Notwithstanding that there appear to be church institutions in abundance, and glamorous ‘mega-churches’ that are colorful and attractive, … there is the lurking question of what makes a Christian community genuinely and spontaneously contagious? What makes its participants irrepressible in their fervor to be engaged in the mission of God and the message of God in Christ, … to declare God’s love for all humankind his passion to have them reconciled to himself, and to one another, through his son, Jesus Christ?

When something is contagious, it knows no boundaries. Something causes it to spread infectiously. This certainly was the case with the first century church, and again and again in episodes through its history. But then also, it goes into those periods when it retreats into institutional passivity, becomes self-satisfied and non-reproductive—not at all contagious. Comfortable and non-demanding church communities easily become the home of religious ‘fellow-travelers’ who are evidently not at all converted to the life of obedient discipleship.

I have always been fascinated by (what is easily passed over in casual reading) the account of Paul’s missionary work in Ephesus. It tells of Paul doing what was his typical pattern, as a Jew, of going first to the synagogue, and when he got a hearing he would tell the participants of Jesus who was the promised messiah, whom the Jews had been anticipating over the centuries. He was convincing to some, while other rejected, even resented, his message. In Ephesus (a major commercial center) he first found some disciples of John the Baptist who were responsive to the message of the fulfillment of John’s prophecy in the coming of Jesus Christ and the sending of the Holy Spirit. These dozen persons were to become the first Christian community in Ephesus.

He, then, went to the synagogue with the same message of Jesus and the kingdom of God, and for a brief period, evidently got a hearing, but ultimately that message was rejected by the leaders of the synagogue, and he took those who believed to a public meeting place. There, it records, that for two years he equipped them with the whole message, the ‘whole counsel of God,’i.e., he became their disciple-maker, their teacher and mentor as well as their model. And in that process these disciples became contagious. How do we know that they became contagious?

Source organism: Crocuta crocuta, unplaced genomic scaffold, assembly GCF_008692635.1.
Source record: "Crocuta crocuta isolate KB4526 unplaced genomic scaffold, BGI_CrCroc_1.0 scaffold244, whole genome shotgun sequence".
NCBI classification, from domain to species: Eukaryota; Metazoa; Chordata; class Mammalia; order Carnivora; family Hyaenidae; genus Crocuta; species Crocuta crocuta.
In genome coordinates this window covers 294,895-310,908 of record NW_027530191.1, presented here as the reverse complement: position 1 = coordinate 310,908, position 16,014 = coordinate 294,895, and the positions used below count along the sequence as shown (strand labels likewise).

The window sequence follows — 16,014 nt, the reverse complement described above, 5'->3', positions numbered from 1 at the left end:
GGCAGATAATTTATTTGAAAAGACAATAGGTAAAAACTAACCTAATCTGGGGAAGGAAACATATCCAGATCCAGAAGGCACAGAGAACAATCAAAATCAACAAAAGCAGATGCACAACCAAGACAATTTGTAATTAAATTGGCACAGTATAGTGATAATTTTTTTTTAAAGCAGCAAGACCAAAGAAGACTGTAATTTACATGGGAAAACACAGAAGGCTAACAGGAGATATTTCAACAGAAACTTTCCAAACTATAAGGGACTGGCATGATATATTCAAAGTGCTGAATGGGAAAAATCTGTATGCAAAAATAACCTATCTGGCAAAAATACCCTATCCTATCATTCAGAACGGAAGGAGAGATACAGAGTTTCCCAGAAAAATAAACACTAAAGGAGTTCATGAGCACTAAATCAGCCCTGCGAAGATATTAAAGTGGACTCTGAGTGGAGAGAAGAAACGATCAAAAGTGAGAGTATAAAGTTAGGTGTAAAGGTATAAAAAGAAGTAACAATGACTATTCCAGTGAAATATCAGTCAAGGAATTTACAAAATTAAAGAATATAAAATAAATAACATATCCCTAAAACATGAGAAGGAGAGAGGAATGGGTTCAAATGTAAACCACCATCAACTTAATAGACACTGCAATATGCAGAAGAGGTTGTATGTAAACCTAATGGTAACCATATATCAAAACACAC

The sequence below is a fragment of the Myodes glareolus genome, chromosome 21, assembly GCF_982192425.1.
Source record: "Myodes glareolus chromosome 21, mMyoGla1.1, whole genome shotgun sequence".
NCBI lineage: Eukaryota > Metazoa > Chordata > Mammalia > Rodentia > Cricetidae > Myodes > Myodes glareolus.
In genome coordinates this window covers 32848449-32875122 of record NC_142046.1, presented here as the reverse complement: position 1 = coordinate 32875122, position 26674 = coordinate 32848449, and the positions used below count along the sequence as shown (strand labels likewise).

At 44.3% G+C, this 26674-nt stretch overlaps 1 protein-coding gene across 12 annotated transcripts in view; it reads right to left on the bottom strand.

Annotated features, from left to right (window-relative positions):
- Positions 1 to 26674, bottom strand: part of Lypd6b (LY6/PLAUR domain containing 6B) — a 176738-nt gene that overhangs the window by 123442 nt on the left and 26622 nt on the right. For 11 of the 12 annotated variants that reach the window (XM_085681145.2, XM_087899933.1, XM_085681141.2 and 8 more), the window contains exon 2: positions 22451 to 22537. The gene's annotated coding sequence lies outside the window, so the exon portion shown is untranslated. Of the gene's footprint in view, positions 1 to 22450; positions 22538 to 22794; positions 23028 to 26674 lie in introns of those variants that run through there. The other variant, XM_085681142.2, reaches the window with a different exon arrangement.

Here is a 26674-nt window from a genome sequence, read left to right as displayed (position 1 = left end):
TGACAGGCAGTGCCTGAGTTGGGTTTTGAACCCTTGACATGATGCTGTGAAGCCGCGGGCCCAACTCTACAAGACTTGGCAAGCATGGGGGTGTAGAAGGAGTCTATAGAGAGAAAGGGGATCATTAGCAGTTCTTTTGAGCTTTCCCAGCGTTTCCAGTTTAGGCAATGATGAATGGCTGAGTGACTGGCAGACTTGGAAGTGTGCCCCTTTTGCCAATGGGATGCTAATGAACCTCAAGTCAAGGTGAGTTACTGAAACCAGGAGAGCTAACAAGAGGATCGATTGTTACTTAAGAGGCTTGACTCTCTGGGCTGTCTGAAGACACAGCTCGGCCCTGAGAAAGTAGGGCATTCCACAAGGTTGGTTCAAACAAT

We can only extrapolate the answer to that question in understanding that Ephesus was a commercial center, and the city which had communication with the other cities in Asia Minor (modern Turkey). That would mean that those early disciples undoubtedly were part of that commercial enterprise and would be travelling all over Asia Minor on a regular basis.

So, then, let me make just two points here: 1) those disciples were not passive about the message of Jesus, but we convinced of it, converted passionately to it, and contagious with it. And, 2) the account says (Acts 19: 8-10) that in those two years “all the residents of Asia heard the word of the Lord, both Jews and Greeks.” How did they hear it? Not from Paul, or the other apostles. No! All the residents of Asia undoubtedly heard it from the contagious disciples from Ephesus, who in their regular business travels into those cities, could not keep the message to themselves.

Christian discipleship can never be passive about the mission of God, or the message of God in Christ. True discipleship is, by its very nature, spontaneous and contagious. It incarnates itself in each disciple’s unique personality, and in his daily context. It is the responsibility of the overseers and teachers of the Christian communities to be constantly equipping the participants for such daily contagious lives in both their behavior and in their capacity to communicate the message convincingly. That’s how and why some communities are contagious, … and some are not!

About rthenderson

Sixty years a pastor-teacher within the Presbyterian Church. Author of several books, the latest of which are a trilogy on missional ecclesiology: ENCHANTED COMMUNITY: JOURNEY INTO THE MYSTERY OF THE CHURCH, then, REFOUNDING THE CHURCH FROM THE UNDERSIDE, then THE CHURCH AND THE RELENTLESS DARKNESS. Previous to this trilogy was A DOOR OF HOPE: SPIRITUAL CONFLICT IN PASTORAL MINISTRY, and SUBVERSIVE JESUS, RADICAL FAITH. I am a native of West Palm Beach, Florida, a graduate of Davidson College, then of Columbia and Westminster Theological Seminaries.
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